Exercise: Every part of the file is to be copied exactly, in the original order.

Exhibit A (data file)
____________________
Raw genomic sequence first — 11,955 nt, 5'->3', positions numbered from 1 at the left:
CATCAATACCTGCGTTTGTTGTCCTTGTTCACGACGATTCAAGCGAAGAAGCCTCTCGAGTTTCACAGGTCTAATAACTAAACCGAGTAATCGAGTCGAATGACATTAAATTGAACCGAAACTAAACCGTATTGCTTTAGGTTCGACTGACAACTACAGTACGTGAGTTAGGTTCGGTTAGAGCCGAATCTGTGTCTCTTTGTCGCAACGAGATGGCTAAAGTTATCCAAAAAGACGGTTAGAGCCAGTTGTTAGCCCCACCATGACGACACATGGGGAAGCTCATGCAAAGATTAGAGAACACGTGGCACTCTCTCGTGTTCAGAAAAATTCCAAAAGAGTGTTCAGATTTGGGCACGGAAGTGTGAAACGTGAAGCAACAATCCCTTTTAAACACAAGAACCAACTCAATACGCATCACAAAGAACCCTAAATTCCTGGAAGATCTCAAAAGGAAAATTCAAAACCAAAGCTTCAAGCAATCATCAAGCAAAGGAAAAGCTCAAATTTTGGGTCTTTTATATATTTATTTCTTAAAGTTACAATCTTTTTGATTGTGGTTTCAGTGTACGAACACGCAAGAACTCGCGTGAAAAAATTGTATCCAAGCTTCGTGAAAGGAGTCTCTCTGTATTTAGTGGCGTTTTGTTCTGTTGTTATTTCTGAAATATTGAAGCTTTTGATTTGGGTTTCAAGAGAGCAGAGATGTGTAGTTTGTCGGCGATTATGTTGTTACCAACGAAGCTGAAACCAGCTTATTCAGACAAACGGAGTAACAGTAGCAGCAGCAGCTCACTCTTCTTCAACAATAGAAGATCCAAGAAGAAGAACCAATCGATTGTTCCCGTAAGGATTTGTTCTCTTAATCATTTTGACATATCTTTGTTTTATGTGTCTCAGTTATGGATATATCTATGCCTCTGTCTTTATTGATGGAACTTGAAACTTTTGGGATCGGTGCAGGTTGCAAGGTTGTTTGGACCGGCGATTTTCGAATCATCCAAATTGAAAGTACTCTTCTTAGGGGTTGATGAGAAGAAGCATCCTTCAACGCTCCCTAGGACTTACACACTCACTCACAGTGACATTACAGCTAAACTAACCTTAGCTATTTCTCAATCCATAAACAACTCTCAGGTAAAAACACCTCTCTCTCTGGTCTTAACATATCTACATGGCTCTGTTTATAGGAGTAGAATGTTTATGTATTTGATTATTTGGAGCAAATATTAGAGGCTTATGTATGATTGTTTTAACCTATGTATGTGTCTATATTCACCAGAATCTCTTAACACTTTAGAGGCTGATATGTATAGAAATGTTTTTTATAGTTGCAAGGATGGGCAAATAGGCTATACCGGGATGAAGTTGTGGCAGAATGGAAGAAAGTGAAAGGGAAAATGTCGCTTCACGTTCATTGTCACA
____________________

Raw genomic sequence first — 11,955 nt, 5'->3', positions numbered from 1 at the left:
CATCAATACCTGCGTTTGTTGTCCTTGTTCACGACGATTCAAGCGAAGAAGCCTCTCGAGTTTCACAGGTCTAATAACTAAACCGAGTAATCGAGTCGAATGACATTAAATTGAACCGAAACTAAACCGTATTGCTTTAGGTTCGACTGACAACTACAGTACGTGAGTTAGGTTCGGTTAGAGCCGAATCTGTGTCTCTTTGTCGCAACGAGATGGCTAAAGTTATCCAAAAAGACGGTTAGAGCCAGTTGTTAGCCCCACCATGACGACACATGGGGAAGCTCATGCAAAGATTAGAGAACACGTGGCACTCTCTCGTGTTCAGAAAAATTCCAAAAGAGTGTTCAGATTTGGGCACGGAAGTGTGAAACGTGAAGCAACAATCCCTTTTAAACACAAGAACCAACTCAATACGCATCACAAAGAACCCTAAATTCCTGGAAGATCTCAAAAGGAAAATTCAAAACCAAAGCTTCAAGCAATCATCAAGCAAAGGAAAAGCTCAAATTTTGGGTCTTTTATATATTTATTTCTTAAAGTTACAATCTTTTTGATTGTGGTTTCAGTGTACGAACACGCAAGAACTCGCGTGAAAAAATTGTATCCAAGCTTCGTGAAAGGAGTCTCTCTGTATTTAGTGGCGTTTTGTTCTGTTGTTATTTCTGAAATATTGAAGCTTTTGATTTGGGTTTCAAGAGAGCAGAGATGTGTAGTTTGTCGGCGATTATGTTGTTACCAACGAAGCTGAAACCAGCTTATTCAGACAAACGGAGTAACAGTAGCAGCAGCAGCTCACTCTTCTTCAACAATAGAAGATCCAAGAAGAAGAACCAATCGATTGTTCCCGTAAGGATTTGTTCTCTTAATCATTTTGACATATCTTTGTTTTATGTGTCTCAGTTATGGATATATCTATGCCTCTGTCTTTATTGATGGAACTTGAAACTTTTGGGATCGGTGCAGGTTGCAAGGTTGTTTGGACCGGCGATTTTCGAATCATCCAAATTGAAAGTACTCTTCTTAGGGGTTGATGAGAAGAAGCATCCTTCAACGCTCCCTAGGACTTACACACTCACTCACAGTGACATTACAGCTAAACTAACCTTAGCTATTTCTCAATCCATAAACAACTCTCAGGTAAAAACACCTCTCTCTCTGGTCTTAACATATCTACATGGCTCTGTTTATAGGAGTAGAATGTTTATGTATTTGATTATTTGGAGCAAATATTAGAGGCTTATGTATGATTGTTTTAACCTATGTATGTGTCTATATTCACCAGAATCTCTTAACACTTTAGAGGCTGATATGTATAGAAATGTTTTTTATAGTTGCAAGGATGGGCAAATAGGCTATACCGGGATGAAGTTGTGGCAGAATGGAAGAAAGTGAAAGGGAAAATGTCGCTTCACGTTCATTGTCACA